No MeSH data available.


Related in: MedlinePlus

Field samples were incubated in CSB-K medium with carbon steel coupons. Acetate (A) and methane (B) concentrations were monitored during incubation. Corrosion rates (C) were determined from metal weight loss. Data represent results from separate incubations with two coupons each.
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Figure 3: Field samples were incubated in CSB-K medium with carbon steel coupons. Acetate (A) and methane (B) concentrations were monitored during incubation. Corrosion rates (C) were determined from metal weight loss. Data represent results from separate incubations with two coupons each.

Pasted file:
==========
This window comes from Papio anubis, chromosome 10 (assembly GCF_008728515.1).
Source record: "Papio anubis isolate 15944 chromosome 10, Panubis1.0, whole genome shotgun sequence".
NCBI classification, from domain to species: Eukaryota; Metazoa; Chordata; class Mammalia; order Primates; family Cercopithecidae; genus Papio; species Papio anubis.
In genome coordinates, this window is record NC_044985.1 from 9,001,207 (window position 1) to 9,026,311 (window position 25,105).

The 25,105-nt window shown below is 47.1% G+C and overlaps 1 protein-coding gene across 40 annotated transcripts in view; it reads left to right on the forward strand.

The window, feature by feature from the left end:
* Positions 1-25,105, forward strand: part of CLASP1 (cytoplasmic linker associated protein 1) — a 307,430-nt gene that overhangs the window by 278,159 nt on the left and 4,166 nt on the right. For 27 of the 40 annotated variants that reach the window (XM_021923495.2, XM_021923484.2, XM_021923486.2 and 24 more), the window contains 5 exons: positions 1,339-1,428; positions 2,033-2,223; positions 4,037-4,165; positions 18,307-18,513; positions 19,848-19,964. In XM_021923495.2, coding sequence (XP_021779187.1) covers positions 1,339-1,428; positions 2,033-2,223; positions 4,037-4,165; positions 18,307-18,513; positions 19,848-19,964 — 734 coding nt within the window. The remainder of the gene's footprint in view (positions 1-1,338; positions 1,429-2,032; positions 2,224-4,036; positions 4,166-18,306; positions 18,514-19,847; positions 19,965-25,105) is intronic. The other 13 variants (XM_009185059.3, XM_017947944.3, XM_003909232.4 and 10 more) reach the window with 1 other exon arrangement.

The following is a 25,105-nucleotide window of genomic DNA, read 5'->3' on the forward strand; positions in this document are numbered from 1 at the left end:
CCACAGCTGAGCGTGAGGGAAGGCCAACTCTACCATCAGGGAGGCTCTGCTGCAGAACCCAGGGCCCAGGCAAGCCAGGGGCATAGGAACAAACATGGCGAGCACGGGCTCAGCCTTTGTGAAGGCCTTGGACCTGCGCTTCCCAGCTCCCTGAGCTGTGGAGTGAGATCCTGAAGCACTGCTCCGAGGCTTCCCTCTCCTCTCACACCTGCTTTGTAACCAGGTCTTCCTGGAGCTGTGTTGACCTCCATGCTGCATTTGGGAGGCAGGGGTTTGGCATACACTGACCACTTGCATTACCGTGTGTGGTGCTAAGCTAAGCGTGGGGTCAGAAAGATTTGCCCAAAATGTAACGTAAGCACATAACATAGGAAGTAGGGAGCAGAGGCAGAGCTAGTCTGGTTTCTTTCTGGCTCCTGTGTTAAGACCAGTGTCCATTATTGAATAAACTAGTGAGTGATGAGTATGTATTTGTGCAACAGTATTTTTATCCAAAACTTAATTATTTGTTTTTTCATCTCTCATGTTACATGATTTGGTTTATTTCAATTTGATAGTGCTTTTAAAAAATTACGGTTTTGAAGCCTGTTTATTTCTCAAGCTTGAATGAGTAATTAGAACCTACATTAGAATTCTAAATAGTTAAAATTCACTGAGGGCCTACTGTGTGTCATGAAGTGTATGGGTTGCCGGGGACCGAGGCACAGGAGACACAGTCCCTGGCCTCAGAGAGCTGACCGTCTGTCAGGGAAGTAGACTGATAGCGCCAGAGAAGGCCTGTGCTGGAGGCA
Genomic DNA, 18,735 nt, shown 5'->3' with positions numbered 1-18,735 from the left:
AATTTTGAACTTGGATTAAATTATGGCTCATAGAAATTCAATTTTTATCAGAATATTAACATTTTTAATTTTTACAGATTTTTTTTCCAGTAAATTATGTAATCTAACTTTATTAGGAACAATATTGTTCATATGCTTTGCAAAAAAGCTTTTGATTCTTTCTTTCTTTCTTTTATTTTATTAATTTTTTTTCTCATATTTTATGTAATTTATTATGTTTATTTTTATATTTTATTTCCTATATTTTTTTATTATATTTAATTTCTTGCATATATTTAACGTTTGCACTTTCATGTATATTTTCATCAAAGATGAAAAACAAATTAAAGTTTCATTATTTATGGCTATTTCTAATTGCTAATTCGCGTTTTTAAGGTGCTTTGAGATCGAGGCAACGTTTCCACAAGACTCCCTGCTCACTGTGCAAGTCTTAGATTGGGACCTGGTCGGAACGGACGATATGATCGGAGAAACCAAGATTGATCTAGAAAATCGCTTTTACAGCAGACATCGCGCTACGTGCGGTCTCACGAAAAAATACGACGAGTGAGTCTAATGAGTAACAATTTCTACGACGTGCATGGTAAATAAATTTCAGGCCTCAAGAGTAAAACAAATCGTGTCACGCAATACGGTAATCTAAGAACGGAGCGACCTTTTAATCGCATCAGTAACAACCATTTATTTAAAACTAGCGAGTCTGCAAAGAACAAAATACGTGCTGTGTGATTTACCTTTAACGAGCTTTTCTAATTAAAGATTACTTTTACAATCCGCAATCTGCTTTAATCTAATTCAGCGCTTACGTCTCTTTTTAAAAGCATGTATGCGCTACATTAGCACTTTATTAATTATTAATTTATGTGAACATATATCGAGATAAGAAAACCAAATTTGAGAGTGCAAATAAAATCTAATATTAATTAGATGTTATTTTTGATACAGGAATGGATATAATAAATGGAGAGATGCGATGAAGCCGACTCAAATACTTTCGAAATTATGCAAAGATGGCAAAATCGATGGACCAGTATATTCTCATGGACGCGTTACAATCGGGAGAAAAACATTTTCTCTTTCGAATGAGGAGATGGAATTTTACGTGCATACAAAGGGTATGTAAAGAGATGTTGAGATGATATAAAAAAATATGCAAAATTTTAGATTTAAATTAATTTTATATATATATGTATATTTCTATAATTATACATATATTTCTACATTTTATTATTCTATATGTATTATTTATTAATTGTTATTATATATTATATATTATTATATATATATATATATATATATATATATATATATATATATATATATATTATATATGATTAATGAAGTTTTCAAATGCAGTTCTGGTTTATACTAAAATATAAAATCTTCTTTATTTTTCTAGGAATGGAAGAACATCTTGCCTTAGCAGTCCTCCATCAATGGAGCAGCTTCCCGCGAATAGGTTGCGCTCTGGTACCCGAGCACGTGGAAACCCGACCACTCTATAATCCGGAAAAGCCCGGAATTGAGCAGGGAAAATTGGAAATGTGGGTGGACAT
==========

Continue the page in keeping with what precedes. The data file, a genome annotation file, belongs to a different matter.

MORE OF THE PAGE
Mentions: In a variation of this experiment serum bottles with 70 mL CSB-K medium, containing carbon steel coupons, 30 mM of bicarbonate and a headspace of N2-CO2 were inoculated with 3.5 ml of field sample. Acetate and methane were monitored as a function of time, and weight loss corrosion was determined at the end of the experiment. Production of up to 0.6 mM acetate was seen for all samples. This appeared to precede production of methane and go through a maximum (Figure 3A). Production of 1.9 to 3.0 mM headspace methane was observed with all samples, except P0866 (Figure 3B). The biofilms present on the coupons were isolated prior to processing of the coupons for measuring weight loss corrosion. The corrosion rates observed for incubations with samples PW7, P0866S, and P0848S (average 0.0068 ± 0.0012 mm/year, n = 6) were higher (p < 0.00076) than those with P0866 and the medium control (average 0.0035 ± 0.00031 mm/year, n = 4), as shown in Figure 3C. Hence, although both acetate and methane were formed as part of the corrosion process, the formation of headspace methane appeared to be correlated with the corrosion rate, i.e., P0866S, the sample with the highest corrosion rate (0.0083 mm/yr) also had the highest headspace methane concentration (3.0 mM).